Today’s consumers want to feel that they have some connection with the companies they do business with. Aside from honoring their values, you would do well to personalize yourself as much as possible.

Tell your story; reveal a bit about your personal life and what you do when not working. Highlight your staff in some of your content. Ask loyal customers to tell their stories about the use of your product or service. This makes you authentic and genuine.

Venues for your marketing content

In short, you go where your target audience hangs out – it’s not rocket science.

Social media

The beauty of social media is that it’s free

Do the research and learn which platforms are the most popular with your target audience. Hit those heavily – posting several times a day with creative, humorous, and inspirational content. Probably the best example of the effectiveness of this strategy is Foundr digital magazine. 

Get active on social media

Nathan Chan saw a problem and decided to provide a solution. He realized that young and new entrepreneurs did not have access to easily understandable advice for getting their businesses moving on a path to success. He decided to create a digital subscription-based magazine with valuable content, such as interviews with those who have made it.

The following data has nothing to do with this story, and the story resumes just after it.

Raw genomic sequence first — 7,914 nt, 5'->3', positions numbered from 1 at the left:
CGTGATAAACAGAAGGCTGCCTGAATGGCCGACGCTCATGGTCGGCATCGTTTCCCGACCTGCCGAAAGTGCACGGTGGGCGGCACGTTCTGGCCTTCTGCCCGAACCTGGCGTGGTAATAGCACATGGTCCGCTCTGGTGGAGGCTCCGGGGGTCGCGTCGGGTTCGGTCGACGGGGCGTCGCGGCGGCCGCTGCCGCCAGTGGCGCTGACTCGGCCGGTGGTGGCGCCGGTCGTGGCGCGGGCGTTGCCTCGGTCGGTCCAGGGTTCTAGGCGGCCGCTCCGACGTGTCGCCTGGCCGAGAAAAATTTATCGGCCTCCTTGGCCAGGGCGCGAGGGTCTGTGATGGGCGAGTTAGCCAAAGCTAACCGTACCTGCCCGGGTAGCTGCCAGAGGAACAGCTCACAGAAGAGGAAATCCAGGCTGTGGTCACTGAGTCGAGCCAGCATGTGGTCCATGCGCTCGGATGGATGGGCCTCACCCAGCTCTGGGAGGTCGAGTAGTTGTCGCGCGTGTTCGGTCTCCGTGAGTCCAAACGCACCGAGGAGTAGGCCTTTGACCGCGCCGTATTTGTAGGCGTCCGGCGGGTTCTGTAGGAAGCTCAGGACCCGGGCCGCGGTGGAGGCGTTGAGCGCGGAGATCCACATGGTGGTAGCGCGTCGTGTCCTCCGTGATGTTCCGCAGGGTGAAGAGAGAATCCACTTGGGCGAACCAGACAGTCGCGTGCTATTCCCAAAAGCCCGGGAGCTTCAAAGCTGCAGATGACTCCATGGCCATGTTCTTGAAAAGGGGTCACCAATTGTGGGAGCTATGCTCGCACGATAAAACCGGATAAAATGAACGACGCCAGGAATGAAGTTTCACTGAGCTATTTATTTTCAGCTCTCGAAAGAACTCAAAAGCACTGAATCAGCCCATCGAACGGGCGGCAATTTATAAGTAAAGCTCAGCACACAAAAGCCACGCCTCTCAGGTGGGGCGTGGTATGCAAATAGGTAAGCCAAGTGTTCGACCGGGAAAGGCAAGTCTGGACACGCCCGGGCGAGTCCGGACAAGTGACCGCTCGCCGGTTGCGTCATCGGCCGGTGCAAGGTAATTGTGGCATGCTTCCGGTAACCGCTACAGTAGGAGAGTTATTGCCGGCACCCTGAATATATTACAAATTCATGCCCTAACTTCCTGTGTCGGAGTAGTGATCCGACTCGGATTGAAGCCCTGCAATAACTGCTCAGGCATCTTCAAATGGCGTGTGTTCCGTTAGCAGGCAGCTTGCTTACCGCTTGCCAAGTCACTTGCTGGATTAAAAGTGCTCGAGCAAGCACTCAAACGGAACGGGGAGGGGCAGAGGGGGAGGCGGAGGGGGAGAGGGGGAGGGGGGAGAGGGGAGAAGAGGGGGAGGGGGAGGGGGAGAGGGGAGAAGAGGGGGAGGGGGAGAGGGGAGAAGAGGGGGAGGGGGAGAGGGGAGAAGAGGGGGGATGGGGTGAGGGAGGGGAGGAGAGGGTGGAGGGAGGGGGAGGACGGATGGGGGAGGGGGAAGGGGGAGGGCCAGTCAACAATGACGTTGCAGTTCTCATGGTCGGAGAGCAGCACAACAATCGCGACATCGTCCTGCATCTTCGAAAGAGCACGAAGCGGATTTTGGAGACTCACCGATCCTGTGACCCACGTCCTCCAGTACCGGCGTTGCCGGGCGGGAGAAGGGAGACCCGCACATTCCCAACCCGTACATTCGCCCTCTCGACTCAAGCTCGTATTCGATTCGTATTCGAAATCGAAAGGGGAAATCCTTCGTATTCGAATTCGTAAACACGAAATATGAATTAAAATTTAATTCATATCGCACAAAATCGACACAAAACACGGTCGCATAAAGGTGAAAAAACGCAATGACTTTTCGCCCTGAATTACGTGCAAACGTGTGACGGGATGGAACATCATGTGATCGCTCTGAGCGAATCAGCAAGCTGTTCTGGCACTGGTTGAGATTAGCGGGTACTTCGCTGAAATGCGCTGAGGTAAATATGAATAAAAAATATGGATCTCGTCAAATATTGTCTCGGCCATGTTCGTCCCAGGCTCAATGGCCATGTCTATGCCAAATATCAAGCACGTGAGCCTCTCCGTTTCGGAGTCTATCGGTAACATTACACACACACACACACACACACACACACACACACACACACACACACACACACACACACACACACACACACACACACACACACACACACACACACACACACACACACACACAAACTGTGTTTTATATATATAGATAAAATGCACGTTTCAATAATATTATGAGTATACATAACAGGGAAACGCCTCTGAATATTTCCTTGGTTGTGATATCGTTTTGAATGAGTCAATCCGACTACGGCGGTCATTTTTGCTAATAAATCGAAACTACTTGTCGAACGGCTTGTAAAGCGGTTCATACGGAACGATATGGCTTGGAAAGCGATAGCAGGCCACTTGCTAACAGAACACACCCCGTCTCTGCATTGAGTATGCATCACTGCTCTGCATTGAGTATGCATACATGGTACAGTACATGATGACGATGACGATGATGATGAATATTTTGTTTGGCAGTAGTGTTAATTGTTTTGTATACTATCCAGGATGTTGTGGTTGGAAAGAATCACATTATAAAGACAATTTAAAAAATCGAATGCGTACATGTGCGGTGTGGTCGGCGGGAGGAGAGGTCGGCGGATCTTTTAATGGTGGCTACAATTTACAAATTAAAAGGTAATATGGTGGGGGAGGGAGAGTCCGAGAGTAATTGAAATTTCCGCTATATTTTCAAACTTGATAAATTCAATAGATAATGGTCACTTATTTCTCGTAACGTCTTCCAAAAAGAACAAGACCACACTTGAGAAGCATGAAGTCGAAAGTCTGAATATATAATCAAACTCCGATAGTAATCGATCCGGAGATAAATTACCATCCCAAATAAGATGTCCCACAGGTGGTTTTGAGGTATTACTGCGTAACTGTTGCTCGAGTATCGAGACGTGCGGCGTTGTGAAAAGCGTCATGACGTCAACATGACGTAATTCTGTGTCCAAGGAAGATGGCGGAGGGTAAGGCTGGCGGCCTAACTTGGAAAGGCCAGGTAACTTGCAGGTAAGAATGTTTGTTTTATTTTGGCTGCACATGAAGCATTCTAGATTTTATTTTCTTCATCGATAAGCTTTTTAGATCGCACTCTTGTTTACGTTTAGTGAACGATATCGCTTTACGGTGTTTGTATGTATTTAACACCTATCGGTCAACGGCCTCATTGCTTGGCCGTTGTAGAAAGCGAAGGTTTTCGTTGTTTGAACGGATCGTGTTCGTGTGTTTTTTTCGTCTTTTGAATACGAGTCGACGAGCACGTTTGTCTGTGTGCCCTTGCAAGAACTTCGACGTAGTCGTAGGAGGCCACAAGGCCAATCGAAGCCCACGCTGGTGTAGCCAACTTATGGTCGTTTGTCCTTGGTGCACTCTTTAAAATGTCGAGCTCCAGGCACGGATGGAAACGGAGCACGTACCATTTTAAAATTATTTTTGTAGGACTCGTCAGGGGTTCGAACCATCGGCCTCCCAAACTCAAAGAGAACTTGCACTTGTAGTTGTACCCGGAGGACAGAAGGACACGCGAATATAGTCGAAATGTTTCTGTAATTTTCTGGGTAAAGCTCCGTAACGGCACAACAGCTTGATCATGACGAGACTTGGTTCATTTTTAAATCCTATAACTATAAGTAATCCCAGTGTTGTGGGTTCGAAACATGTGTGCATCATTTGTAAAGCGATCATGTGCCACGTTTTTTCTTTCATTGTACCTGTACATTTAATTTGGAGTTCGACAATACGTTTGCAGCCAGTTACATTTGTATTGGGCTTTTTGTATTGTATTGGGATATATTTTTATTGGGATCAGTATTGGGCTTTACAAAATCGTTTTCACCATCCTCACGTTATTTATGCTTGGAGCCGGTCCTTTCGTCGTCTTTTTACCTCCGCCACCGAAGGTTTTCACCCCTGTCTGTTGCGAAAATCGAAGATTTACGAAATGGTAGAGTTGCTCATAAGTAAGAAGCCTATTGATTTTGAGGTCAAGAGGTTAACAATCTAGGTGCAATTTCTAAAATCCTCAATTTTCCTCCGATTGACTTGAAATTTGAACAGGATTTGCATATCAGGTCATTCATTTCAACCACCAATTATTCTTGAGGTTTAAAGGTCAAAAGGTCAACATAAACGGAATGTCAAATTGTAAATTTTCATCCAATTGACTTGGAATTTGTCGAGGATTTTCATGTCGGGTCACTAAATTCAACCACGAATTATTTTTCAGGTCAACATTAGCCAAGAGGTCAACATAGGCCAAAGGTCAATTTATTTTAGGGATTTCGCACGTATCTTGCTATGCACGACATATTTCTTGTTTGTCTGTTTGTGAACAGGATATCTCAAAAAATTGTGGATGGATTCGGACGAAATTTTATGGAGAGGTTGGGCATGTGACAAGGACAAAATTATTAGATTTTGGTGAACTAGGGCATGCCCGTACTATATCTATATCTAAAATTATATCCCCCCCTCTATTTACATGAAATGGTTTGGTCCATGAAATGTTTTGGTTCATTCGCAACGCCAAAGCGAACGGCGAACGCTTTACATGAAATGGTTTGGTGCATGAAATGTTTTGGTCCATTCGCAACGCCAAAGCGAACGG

He had $3000 in 2013, so he kept his regular job and began his project on the side. Realizing the value of social media, he did his research and discovered that his audience had a large presence on Instagram. So he began a total immersion campaign on that platform.

He bombarded the channel with posts – bunches of them every day. To attract his audience, he made it simple and inspirational. Each post consisted of a famous quote and an amazing photo. As his audience began to gather, he engaged in conversations, offered discounts, and ran contests.

To get those discounts and enter those contests, a follower had to share his posts with 10 of their friends.

Over a period of 19 months, Chan built his following to 850,000 – a huge achievement. Ten years later, the magazine is an icon for budding entrepreneurs, primarily because it provides valuable, usable content.

And unlike many other digital magazines, Foundr looks and feels like an actual one - a cover design followed by articles with plenty of visuals. As Chan himself says, there will be something for everyone at any stage in their journey of entrepreneurship.

Find influencers

Who are the people your audience follows who post or blog in your niche? Follow them too – ardently. Comment on all of their posts and work to establish a relationship.

Now, you are not looking for huge influencers like Taylor Swift, but there are still those who have thousands of followers in your business niche. Start with them. Send them your product or offer your service for free in return for a review.


This can get a bit tricky. You may have to offer payment for these influencers to take you up on your offer but dig deep into your pockets to do so. They have your target audience in their sphere of influence, and these are loads of potential customers.